Birds are major predators of many eared insects including moths, butterflies, crickets and cicadas. We provide evidence supporting the hypothesis that insect ears can function as 'bird detectors'. First, we show that birds produce flight sounds while foraging. Eastern phoebes (Sayornis phoebe) and chickadees (Poecile atricapillus) generate broadband sounds composed of distinct repetitive elements (approx. 18 and 20 Hz, respectively) that correspond to cyclic wing beating. We estimate that insects can detect an approaching bird from distances of at least 2.5 m, based on insect hearing thresholds and sound level measurements of bird flight. Second, we show that insects with both high and low frequency hearing can hear bird flight sounds. Auditory nerve cells of noctuid moths (Trichoplusia ni) and nymphalid butterflies (Morpho peleides) responded in a bursting pattern to playbacks of an attacking bird. This is the first study to demonstrate that foraging birds generate flight sound cues that are detectable by eared insects. Whether insects exploit these sound cues, and alternatively, if birds have evolved sound-reducing foraging tactics to render them acoustically 'cryptic' to their prey, are tantalizing questions worthy of further investigation.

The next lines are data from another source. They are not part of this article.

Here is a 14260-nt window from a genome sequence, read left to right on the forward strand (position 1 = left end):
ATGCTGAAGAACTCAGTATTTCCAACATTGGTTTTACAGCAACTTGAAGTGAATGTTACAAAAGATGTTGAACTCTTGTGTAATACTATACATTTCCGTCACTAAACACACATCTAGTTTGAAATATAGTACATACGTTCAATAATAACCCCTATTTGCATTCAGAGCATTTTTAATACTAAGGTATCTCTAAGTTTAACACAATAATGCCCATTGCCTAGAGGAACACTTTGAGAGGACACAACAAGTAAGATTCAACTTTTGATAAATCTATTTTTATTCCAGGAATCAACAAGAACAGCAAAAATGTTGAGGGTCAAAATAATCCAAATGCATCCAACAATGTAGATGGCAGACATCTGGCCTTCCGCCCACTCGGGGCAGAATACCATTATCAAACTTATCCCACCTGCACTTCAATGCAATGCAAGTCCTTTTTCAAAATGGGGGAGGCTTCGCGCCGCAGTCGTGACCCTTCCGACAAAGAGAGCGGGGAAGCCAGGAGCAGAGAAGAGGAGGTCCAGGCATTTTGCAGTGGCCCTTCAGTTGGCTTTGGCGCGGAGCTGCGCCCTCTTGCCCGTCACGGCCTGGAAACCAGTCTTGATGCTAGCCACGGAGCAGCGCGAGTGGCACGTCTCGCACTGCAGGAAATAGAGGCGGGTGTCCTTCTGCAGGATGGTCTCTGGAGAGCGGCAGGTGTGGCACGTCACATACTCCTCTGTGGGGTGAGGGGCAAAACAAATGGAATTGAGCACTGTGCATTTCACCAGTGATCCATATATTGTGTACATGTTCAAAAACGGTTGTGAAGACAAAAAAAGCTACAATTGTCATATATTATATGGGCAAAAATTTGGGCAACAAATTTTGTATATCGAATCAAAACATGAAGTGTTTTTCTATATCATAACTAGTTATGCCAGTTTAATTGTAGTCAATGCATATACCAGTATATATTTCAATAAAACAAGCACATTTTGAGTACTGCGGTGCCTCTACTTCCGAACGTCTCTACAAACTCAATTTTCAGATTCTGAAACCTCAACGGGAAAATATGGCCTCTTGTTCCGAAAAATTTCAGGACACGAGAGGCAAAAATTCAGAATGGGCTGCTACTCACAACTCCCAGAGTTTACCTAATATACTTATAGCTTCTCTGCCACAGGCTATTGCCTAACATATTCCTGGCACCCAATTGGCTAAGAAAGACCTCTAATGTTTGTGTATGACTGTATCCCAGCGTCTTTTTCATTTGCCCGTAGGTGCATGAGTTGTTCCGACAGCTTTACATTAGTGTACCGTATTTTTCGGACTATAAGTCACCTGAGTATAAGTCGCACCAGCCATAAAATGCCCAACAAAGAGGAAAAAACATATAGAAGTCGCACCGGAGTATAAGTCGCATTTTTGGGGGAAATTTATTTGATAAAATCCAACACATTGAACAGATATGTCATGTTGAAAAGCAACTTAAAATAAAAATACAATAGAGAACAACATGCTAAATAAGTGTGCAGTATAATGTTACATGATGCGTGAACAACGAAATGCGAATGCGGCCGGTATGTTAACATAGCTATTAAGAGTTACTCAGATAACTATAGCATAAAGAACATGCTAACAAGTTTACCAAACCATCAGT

Anti-predator, Bird flight, Foraging, Hearing, Insect, Sound
Biology Letters
Department of Biology

Fournier, J.P. (J. P.), Dawson, J.W, Mikhail, A. (A.), & Yack, J. (2013). If a bird flies in the forest, does an insect hear it?. Biology Letters, 9(5). doi:10.1098/rsbl.2013.0319